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Are illegal drug sales a matter of national security?

Question by Don V: Are illegal drug sales a matter of national security?
I’m curious if drug sales can be determined a matter of national security. If so, why aren’t we focusing some of those invasive efforts to stop the drug dealers?

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One comment on “Are illegal drug sales a matter of national security?

  • Tweeter & the MonkeyMan

    May 4, 2012 at 11:43 pm

    This is a huge question.. you can spend hours or weeks debating this in forums like US Senate (or your similar house of representation) or writing books, news op-ed pieces, or scholarly reports.

    From the info I have, some part is yes — others not so much.
    If my neighbor is growing MJ in his back yard, then sells some to his brother down the road- it may be illegal, but I don’t think the effect will get much attention outside our neighborhood.

    At the other extreme, if NATO soldiers are being killed by warlords in Columbian coca production regions or Afghan poppy regions – then that endangers a lot of lives and impacts our entire international relations position.
    If customs / border crossing authorities are being paid huge bribes / or being extorted and having family members kidnapped or killed – just to let some drugs through; that makes our borders less secure.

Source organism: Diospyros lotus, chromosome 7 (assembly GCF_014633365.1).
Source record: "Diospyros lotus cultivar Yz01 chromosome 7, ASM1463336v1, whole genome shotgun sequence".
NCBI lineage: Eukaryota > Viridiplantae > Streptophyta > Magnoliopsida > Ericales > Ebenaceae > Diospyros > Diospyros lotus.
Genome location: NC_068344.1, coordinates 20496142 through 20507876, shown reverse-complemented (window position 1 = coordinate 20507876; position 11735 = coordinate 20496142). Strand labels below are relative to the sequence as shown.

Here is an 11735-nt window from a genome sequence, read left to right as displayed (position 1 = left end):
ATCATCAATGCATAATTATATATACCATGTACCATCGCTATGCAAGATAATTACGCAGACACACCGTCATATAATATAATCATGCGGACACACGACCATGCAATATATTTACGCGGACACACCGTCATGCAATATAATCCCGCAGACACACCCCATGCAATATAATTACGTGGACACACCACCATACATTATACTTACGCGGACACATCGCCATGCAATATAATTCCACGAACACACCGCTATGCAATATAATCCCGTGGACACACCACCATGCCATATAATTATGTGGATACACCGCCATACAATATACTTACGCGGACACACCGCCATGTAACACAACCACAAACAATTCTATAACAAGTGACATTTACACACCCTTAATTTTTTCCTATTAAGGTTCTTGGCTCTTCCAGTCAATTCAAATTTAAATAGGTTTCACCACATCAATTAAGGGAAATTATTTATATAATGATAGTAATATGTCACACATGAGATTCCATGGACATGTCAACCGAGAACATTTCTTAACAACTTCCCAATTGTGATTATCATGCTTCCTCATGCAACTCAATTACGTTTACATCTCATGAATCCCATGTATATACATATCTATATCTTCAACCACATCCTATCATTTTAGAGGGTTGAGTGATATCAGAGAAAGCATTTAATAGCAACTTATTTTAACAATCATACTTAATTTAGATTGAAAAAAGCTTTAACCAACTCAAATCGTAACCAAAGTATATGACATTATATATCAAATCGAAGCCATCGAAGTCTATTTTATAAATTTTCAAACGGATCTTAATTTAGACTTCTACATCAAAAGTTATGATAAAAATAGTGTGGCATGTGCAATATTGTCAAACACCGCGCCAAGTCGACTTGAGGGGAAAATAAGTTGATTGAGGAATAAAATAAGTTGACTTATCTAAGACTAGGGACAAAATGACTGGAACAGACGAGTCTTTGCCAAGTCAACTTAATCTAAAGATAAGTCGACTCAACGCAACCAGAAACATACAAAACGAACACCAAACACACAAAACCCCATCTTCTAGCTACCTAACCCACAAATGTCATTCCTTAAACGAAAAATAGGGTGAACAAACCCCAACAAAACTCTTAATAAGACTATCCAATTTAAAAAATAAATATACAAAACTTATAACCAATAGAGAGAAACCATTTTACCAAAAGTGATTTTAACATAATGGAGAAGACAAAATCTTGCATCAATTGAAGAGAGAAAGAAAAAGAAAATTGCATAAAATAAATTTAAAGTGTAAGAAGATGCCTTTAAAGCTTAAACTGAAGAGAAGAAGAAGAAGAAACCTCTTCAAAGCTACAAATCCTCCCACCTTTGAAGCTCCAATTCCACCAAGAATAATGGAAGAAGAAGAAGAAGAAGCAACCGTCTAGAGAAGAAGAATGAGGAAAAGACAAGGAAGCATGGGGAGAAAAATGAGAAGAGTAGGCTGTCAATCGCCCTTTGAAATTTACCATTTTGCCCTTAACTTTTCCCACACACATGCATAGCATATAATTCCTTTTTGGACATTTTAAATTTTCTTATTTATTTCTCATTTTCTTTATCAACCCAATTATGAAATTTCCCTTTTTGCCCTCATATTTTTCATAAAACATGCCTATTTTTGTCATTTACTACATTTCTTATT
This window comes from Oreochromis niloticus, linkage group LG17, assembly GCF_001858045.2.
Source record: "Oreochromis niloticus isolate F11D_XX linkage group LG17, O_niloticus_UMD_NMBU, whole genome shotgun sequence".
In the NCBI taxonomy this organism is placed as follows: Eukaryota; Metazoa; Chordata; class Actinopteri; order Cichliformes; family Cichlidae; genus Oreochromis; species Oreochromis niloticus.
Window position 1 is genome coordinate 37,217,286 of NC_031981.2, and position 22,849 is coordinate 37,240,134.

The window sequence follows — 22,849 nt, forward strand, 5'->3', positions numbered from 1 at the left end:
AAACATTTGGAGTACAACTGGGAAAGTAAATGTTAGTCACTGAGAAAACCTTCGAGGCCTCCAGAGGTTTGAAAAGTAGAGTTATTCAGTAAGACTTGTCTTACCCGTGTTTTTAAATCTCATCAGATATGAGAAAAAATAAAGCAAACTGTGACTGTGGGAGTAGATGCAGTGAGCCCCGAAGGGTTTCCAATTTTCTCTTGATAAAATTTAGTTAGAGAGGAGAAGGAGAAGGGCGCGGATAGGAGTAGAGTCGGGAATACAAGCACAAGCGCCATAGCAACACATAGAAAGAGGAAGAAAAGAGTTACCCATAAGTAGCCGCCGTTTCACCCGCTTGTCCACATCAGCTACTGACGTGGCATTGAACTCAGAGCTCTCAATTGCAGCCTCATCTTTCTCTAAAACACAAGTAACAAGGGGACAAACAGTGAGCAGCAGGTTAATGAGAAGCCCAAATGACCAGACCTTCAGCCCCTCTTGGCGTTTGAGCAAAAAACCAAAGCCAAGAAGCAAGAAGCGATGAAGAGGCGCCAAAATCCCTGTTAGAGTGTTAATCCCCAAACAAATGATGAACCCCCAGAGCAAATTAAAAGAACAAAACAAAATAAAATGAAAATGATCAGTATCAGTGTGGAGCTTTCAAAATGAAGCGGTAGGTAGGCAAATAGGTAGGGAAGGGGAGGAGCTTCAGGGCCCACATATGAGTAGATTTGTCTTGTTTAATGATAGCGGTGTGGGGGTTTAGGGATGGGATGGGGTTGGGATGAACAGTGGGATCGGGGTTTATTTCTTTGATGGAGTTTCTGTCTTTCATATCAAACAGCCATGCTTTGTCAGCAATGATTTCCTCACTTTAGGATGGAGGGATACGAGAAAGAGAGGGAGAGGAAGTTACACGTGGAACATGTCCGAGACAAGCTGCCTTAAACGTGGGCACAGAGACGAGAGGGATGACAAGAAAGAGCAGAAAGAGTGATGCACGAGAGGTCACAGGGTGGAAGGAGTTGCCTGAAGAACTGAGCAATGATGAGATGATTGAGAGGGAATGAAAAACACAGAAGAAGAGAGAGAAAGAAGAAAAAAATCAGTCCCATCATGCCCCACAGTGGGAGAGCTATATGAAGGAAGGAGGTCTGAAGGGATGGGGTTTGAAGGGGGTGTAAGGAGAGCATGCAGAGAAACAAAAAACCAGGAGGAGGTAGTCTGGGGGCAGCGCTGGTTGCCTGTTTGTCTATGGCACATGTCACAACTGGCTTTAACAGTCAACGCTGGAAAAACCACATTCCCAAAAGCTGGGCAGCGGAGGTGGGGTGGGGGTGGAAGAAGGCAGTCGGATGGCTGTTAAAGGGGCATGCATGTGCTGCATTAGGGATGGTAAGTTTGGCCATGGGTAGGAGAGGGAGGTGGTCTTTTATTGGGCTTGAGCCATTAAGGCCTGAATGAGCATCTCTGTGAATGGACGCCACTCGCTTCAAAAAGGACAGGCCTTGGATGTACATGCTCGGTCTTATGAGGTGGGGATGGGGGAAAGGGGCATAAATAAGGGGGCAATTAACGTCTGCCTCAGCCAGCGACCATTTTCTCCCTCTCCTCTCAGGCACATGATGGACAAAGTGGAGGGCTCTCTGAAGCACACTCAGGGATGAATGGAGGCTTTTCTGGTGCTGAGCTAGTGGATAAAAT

Of course there are a couple of hundred possibilities in the middle of those black-and-white examples.

    Why aren’t we focusing more power on this?
    Well, a lot of reasons. First – there is already a significant amount being spent to protect our borders in obvious ways. There is also some not-so-obvious work being done.
    Our Coast Guard, FBI, and law enforcement entities have been spending more and more on interdiction, prevention, education and prosecution.

    Our military is not permitted to attack anyone without approval.
    We can’t use the militia on home soil ( posse commitatus).
    The military we have deployed can barely carry out the primary mission – between limited manpower, limited equipment budgets, and restrictive rules of engagement.. we’ll be lucky to keep 95% of our soldiers alive.
    Unfortunately, if we want more soldiers – or more money.. that all comes back to raising taxes to pay for it, and dealing with voters who neither want war or any new taxes.
    If we give the local police or the Coast Guard more money or more broad authority.. that means more taxes still, and less privacy and civil rights. Most of us are law-abiding citizens who wouldn’t mind, but the fear is “how much is too much”?… and when we get to “too much” will we be able to turn things around before we become a police state or dictatorship.

    Like South Park’s Mr. Mackey says, “Drugs are bad”. More correctly, illegal drugs are bad. They encourage crime, create addicts and help spread disease, and lower the earning power of our people. On bigger scales, they can erode our National Security, too. In the greater scheme of things, making sure that North Korea doesn’t launch a nuclear attack on any of our allies is probably a greater source of “National Security” than preventing someone smuggling in a kilo of coke. But nothing in reality is just that simple. We need to balance the perceptions or our own people and that of our allies – and our enemies.. against what our actions will cost,, both in gold or dollars and in good will or votes.

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